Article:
First, it's important to note that you may hear the following terms used interchangeably:
However, they may be broken down to refer to specific chunks of time. Let's go through each one individually.
Stoppage time or added time is the additional time that is tacked on to the end of each half and an additional period of extra time. Each half and extra period (extra time) can have stoppage time added to it.
This time is compiled by the head official, who keeps track of the time spent from things like:
In larger matches, the head official will communicate this amount of time to an official on the sideline, who will display it for players, coaches and fans to see.
You can see stoppage time on your TV indicated by a +2 or +4 (based on the # of minutes added).
It is sometimes used in reference to the specific amount of time added to the end of soccer halves as a result of injury-related occurrences.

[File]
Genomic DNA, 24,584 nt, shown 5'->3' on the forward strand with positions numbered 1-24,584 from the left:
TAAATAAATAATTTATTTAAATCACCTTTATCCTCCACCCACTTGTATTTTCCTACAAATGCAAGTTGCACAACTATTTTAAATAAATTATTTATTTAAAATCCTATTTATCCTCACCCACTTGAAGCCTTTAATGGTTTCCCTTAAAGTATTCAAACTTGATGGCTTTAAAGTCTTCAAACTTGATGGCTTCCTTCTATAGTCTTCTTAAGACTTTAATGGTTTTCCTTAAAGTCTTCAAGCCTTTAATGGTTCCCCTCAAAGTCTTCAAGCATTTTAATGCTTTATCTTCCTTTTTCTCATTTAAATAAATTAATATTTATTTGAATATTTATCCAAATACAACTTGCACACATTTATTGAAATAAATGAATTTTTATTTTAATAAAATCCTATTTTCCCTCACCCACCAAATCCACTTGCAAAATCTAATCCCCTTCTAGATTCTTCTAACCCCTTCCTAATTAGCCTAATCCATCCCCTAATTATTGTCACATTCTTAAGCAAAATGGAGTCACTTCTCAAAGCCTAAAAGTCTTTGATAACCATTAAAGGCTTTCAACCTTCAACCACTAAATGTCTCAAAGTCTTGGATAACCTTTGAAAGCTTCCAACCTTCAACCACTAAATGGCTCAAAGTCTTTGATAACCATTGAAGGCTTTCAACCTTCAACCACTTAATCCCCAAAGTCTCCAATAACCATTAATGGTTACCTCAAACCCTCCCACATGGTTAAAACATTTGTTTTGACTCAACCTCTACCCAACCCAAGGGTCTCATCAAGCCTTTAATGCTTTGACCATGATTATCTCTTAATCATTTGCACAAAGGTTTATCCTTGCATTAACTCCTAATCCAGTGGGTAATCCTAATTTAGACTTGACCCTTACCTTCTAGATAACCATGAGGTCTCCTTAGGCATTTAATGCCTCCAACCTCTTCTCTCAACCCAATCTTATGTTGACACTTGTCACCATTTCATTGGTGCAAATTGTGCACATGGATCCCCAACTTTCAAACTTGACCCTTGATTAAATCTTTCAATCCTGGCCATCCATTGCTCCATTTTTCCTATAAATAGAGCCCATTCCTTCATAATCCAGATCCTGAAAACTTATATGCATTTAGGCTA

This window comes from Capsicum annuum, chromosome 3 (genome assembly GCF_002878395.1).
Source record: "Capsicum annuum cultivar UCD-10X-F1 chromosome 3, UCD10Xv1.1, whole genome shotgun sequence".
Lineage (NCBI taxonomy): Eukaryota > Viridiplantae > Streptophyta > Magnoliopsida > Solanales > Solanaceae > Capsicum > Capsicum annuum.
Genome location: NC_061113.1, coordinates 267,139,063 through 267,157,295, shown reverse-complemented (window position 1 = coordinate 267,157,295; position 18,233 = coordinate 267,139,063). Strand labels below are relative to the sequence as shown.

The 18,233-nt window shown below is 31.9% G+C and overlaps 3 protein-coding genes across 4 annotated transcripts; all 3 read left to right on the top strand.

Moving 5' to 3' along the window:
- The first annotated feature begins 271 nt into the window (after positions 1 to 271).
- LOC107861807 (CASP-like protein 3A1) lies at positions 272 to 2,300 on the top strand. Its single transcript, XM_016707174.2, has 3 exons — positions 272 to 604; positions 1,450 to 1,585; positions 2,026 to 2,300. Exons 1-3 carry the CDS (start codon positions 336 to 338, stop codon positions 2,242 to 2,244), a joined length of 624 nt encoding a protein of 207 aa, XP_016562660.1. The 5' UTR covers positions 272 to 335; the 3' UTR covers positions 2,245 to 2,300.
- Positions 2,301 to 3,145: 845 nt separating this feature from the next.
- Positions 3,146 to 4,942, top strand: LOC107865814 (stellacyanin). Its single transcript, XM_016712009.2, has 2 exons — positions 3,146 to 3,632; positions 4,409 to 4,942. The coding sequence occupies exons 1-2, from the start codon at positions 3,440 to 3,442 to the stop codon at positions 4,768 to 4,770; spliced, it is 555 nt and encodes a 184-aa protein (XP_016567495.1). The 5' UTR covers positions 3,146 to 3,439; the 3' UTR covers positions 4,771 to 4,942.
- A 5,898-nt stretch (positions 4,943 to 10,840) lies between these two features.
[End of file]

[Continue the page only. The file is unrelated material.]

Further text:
After a half or extra period ends, it is possible for stoppage time will take place. Stoppage time typically lasts between one and nine minutes of additional time. Stoppage time is announced by the fourth official located on the sideline.
During stoppage time, the tempo of play may change depending on the score. If play is tied and the game is still in regulation, both teams will play more conservatively, preserving their energy for overtime. If one team is losing and the match is a high stakes situation, such as an elimination game, the team that is behind will push aggressively for goal scoring chances.
You may also see coaches making more substitutions during stoppage time, especially in overtime. This is because players who are rested can sometimes make an immediate impact on the game. The slang term "super sub" refers to a player who comes on late in the game and scores a game-winning goal. Another reason coaches make substitutions during stoppage time is, if they anticipate the match ending in a penalty shootout, coaches want their best penalty kick takers on the field.